Tuesday, 29 May 2012

Rushing slowly

Over the past few days I have been spending quite a bit of time thinking about my MEMOIR OF BATTLE (MOB) wargames rules. They work perfectly well 'as is'. This has been shown by the recent play-tests I have undertaken. But in the back of my mind I have had the feeling that they could be just that little bit better, and so I have been trying to put together some ideas and concepts that I think will improve upon the existing rules ... and progress can best be described as rushing slowly.

I did consider just re-writing my existing MEMOIR OF BATTLE (MOB) rules but I think that a better course of action is to start with a clean slate. This does not mean that I will not borrow heavily from the MEMOIR OF BATTLE (MOB) rules when I actually put the 'new' rules together ... but it may mean that some of the existing mechanisms will be reworked or even replaced.

This is not a new phenomenon for me. Past experience of wargame design (and my 'training' as an IT lecturer) has shown me that successful designs require several distinct stages of development. These are:
  • Identify the main objectives
  • Analyse the design parameters
  • Design the game’s structure and select and/or design the necessary game mechanisms
  • Implementation of the games structure and game mechanisms
  • Testing and Evaluation of the games structure and game mechanisms
It was relatively easy to complete the Identify stage of the process, and the Analyse stage followed without too much difficulty. This should – in turn – inform the work I do during the Design stage (the stage I have now reached) and if I get this stage right, the Implementation stage should be quite simple to undertake … I hope!

So where am I now?

Identify
The objectives I have set myself are:
  • To create a framework for wargames rules that can be used – with minor changes – for historical conflicts fought between 1850 and 1920.
  • That the rules must be capable of being used to fight both face-to-face and solo tabletop battles.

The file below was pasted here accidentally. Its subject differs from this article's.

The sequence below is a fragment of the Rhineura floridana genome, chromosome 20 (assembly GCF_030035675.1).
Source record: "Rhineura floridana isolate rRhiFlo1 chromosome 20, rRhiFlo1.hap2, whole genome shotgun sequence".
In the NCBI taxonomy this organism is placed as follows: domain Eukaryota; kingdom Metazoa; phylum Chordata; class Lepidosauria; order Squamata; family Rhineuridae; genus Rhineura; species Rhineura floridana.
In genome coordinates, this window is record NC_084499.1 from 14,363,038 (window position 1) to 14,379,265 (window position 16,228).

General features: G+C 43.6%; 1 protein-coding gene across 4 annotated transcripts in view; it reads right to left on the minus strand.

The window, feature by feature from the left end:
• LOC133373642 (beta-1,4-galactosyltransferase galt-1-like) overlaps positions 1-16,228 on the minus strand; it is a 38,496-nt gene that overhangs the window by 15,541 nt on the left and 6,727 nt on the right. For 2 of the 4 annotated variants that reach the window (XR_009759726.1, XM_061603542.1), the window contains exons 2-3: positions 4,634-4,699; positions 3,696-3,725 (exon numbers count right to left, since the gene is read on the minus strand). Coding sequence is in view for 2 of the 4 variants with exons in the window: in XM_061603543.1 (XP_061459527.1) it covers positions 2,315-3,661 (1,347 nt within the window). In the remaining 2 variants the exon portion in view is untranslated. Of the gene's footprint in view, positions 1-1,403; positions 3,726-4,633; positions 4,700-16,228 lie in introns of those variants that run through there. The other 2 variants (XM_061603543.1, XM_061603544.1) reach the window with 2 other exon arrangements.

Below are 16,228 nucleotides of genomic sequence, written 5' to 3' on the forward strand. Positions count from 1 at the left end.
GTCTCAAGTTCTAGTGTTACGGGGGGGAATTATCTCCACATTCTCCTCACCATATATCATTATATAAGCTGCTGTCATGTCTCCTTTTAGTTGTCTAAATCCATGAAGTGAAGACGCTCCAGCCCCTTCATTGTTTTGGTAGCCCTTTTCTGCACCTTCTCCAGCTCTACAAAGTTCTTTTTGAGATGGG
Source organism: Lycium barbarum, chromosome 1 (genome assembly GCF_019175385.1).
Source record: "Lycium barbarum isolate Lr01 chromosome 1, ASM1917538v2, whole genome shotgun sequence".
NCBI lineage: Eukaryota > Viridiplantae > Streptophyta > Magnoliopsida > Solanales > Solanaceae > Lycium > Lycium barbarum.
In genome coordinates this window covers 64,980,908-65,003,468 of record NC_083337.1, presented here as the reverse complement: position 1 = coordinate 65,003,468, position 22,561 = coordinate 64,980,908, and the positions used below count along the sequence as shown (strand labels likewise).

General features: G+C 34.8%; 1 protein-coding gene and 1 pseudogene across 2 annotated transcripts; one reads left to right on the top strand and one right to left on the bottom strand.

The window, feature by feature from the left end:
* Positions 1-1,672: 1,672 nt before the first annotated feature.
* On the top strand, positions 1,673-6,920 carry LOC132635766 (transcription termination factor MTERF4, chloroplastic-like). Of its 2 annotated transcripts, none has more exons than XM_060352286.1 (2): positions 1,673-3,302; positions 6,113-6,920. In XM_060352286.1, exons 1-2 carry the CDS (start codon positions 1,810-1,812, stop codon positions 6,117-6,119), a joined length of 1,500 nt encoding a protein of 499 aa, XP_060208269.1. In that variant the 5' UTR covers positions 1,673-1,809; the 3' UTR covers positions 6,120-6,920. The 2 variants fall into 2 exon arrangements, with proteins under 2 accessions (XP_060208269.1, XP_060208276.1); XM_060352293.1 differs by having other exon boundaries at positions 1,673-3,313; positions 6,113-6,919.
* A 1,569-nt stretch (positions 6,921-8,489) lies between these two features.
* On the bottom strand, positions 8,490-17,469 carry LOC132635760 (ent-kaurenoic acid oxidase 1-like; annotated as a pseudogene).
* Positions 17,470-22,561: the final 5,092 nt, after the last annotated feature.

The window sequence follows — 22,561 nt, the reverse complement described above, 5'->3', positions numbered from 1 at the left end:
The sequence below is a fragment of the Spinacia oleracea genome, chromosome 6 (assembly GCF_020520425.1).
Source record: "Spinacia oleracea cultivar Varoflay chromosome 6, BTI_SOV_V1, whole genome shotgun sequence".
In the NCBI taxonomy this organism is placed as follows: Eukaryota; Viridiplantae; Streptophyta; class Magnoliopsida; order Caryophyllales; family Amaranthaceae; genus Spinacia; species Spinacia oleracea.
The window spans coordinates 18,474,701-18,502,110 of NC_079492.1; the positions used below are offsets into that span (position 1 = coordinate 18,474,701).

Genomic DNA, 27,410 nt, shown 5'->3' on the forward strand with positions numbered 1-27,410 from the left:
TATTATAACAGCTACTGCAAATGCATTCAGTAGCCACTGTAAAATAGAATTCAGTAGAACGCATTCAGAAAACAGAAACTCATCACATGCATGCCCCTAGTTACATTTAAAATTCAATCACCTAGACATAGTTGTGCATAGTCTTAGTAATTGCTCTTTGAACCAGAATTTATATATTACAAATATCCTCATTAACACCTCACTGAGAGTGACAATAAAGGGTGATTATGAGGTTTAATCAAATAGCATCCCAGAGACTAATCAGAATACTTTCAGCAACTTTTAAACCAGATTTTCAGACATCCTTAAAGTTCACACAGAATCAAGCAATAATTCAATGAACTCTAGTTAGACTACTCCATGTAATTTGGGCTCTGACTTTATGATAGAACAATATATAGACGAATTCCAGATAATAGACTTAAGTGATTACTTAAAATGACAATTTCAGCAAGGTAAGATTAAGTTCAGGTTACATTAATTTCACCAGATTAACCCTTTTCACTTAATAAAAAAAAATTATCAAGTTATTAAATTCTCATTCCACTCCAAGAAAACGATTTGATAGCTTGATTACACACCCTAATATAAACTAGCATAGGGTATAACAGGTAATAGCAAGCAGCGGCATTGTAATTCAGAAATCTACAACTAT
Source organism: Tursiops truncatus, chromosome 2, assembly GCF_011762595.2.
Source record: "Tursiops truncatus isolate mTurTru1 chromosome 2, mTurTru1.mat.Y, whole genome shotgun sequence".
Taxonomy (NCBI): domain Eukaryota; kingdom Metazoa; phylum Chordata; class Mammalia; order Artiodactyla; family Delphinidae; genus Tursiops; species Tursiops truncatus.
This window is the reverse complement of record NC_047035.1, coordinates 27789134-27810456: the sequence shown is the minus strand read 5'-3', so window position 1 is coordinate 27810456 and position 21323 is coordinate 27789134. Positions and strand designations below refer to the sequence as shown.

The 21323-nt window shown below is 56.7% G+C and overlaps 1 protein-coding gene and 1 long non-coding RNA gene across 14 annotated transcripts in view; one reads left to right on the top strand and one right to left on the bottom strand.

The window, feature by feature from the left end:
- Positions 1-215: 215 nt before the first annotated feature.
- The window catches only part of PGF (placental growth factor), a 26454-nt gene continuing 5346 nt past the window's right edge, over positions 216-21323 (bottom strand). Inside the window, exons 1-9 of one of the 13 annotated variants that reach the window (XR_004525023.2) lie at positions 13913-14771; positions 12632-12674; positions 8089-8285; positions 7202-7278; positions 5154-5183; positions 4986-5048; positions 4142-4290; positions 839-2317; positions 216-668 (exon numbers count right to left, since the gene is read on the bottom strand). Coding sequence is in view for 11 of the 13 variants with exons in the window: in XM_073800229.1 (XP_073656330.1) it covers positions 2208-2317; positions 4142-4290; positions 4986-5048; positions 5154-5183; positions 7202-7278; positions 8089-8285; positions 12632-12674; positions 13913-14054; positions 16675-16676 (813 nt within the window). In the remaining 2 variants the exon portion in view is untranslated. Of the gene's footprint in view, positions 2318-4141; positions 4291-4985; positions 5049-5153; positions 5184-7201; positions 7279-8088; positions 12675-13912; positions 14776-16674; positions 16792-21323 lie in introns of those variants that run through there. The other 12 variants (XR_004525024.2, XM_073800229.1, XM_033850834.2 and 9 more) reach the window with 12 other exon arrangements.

(They may appear to be quite simple objectives but it will be quite a tall order to achieve them … but I have high hopes that I will be able to produce a satisfactory result.)

Analyse
The design parameters are:
  • The rules must be designed for use with a gridded tabletop (preferably a hexed grid that utilises hexes that are 10cm wide when measured from side-to-side [i.e. the size of Hexon II hexed terrain]).
  • The rules must be usable with either figures mounted on single and/or multi-figure bases or suitably coloured and/or labelled wooden blocks.
  • The mechanisms used must be simple to use, easy to remember, and produce acceptable results.
  • The rules must have a user-friendly layout with a readable-font (i.e. no less than 9pt) and preferably they should fit on no more than two sides of A4-sized paper.
  • The tabletop should be as free from non-essential clutter as possible (i.e. whilst this does not preclude the use of markers, playing cards etc., their use is to be avoided if it is at all possible).
  • Players should feel that they command an army – albeit a small one – on the tabletop battlefield.
  • The rules should encourage players to use the correct historical tactics in order to win, and that no single weapon type should be omnipotent on the tabletop battlefield.
What comes next?

I must now begin to make some decisions about the game’s basic structure (i.e. what will happen during each turn?) and the game mechanisms that I intend to use. I already know that:
  • I want to use turn sequence that allows a degree of action/reaction to take place, and this will mean a move away from the traditional IGOUGO turn sequence used in MEMOIR OF BATTLE (MOB).
  • I want to keep the existing Morschauser-inspired separation between Artillery and non-Artillery fire combat wherever and whenever this makes tactical sense.
  • I want to have a single combat system for resolving non-Artillery fire combat and Close Combat.